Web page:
Asylum

ASYLUM APPLICATIONS

Asylum may be given to persons who are already residing in the United States and are unable or unwilling to return to their native country because of persecution or a well-founded fear of persecution on account of nationality, religion, political opinion, race or membership in a particular social group. If you are granted asylum, you will be allowed to live and work in the United States. Moreover, you will be able to apply for permanent resident status one year from the date you are granted asylum.

When you apply for political asylum, the petition may include your spouse and any unmarried children that are under the age of 21 as long as your spouse or children are in the United States. If your spouse or children happen to be outside of the United States they may be eligible to apply for derivative status.

Refugee status and asylum status are two legal conditions that are closely related. The only difference between the two is the place where a person requests for the status. Asylum is asked for in the United States; refugee status is asked for outside of the United States. However, all people who are granted asylum must meet the definition of a refugee.


In order a person to be eligible for asylum in the United States, you must ask for asylum at a port-of-entry (airport, seaport or border crossing), or file an application within one year of your arrival to the United States. You may ask later than one year if conditions in your country have changed or if your personal circumstances have changed within the past year prior to you’re asking for asylum, and those changes of circumstances affected your eligibility for asylum. Additionaly you may well also be excused from the one year deadline if an extraordinary circumstance has prevented you from filing within the one year period after your arrival, so long as you apply within a reasonable time given those circumstances.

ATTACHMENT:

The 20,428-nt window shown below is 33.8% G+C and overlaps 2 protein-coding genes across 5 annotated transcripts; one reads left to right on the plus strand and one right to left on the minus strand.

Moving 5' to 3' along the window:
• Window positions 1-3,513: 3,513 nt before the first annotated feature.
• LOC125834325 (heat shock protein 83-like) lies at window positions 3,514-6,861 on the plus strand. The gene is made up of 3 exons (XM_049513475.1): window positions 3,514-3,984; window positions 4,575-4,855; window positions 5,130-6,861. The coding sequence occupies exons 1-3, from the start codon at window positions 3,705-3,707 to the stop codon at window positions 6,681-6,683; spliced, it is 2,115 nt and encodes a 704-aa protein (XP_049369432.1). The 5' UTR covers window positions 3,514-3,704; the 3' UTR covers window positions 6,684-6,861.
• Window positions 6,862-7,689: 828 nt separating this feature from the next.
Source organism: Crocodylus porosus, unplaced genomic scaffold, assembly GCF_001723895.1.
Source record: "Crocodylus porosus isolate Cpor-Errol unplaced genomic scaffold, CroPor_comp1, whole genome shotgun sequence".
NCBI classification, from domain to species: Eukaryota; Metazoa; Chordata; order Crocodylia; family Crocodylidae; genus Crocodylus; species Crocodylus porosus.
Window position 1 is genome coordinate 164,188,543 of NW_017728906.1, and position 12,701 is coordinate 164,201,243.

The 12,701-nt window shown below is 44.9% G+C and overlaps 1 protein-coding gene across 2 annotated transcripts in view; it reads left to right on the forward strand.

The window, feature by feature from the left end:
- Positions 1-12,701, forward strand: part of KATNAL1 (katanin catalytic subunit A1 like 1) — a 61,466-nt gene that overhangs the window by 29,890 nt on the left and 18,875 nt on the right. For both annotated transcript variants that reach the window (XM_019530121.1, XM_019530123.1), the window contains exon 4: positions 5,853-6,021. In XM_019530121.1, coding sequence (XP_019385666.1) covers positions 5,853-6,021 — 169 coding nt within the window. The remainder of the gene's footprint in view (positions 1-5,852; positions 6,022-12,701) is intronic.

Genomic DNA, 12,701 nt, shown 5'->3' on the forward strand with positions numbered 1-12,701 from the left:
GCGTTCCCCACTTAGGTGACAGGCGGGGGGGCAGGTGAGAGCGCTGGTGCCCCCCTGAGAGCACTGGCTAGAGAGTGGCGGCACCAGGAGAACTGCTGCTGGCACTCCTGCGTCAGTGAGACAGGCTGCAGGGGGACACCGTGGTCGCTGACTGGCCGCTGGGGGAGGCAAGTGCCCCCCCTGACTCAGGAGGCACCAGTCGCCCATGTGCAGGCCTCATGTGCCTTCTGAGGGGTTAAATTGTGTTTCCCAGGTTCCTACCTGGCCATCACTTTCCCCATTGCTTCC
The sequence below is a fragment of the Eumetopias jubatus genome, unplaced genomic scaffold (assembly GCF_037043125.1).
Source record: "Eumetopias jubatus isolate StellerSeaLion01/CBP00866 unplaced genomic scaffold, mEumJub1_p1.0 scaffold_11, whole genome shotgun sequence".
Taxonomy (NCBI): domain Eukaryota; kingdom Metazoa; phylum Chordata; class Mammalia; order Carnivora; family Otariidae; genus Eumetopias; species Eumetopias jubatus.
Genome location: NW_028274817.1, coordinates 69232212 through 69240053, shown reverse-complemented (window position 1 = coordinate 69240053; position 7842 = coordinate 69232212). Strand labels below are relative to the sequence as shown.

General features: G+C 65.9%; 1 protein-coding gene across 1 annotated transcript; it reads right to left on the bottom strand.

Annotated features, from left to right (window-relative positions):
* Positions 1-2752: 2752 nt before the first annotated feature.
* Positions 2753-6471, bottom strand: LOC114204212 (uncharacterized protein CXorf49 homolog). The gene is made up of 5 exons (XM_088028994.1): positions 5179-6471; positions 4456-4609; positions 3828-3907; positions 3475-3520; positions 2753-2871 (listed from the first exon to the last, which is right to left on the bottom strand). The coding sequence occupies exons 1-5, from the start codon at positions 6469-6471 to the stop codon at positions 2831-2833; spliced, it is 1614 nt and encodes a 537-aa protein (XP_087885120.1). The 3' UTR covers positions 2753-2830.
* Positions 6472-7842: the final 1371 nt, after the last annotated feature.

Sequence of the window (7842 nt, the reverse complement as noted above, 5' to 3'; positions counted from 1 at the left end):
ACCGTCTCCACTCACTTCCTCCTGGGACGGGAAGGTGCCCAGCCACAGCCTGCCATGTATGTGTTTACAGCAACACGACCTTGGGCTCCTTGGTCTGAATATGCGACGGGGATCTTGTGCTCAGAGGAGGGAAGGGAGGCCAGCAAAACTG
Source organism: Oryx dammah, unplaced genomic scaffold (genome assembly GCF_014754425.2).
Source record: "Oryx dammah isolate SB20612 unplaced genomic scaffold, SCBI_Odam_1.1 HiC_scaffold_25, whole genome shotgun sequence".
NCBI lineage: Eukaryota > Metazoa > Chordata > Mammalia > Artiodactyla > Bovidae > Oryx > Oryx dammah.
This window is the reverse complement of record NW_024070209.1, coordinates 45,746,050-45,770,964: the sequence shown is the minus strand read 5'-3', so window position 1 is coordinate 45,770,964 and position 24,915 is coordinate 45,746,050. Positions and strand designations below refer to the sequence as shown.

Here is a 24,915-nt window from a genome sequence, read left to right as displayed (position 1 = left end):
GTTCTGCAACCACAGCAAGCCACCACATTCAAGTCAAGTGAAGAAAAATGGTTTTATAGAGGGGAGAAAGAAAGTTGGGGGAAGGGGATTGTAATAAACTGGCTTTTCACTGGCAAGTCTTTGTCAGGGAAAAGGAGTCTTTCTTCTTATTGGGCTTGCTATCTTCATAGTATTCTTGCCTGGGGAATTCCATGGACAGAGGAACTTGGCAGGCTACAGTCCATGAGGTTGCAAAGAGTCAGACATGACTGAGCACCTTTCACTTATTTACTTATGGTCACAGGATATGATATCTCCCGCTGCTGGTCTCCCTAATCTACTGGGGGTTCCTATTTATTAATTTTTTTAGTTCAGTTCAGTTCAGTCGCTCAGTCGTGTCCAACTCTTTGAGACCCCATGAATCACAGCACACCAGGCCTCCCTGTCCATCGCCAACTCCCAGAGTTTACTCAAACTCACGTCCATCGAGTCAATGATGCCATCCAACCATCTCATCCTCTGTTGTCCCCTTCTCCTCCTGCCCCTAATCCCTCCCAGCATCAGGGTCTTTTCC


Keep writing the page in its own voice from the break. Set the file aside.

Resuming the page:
An application for asylum may be filed regardless of the immigration status you have, this means that you may apply for asylum even if you are illegally in the United States.

Furthermore, you must qualify for asylum under the definition of a refugee. Your eligibility will be based on the information you provide on your application and during an interview with an Immigration Judge or Asylum Officer. If you have been placed in removal (deportation) proceedings in Immigration Court, an Immigration Judge will hear you case and make a decision about your legal status in the United States. If you have not been placed in removal proceedings and apply with the INS, an Asylum Officer will interview you and decide whether you are eligible for asylum. Asylum Officers will grant asylum, deny asylum or refer the case to an Immigration Judge for a final decision. If an Asylum Officer decides that you are not eligible for asylum and you are in the United States illegally, the Asylum Officer will then place you in removal proceedings and refer your application to an Immigration Judge for a final decision. Immigration Judges may also decide on removal if an applicant is found ineligible for asylum and is illegally in the United States. If you are in valid immigrant or nonimmigrant status and the Asylum Officer finds that you are not eligible for asylum, the Asylum Officer will send you a notice explaining that the INS intends to deny your request for asylum. You will be given an opportunity to respond to that notice before a decision is made on your application.

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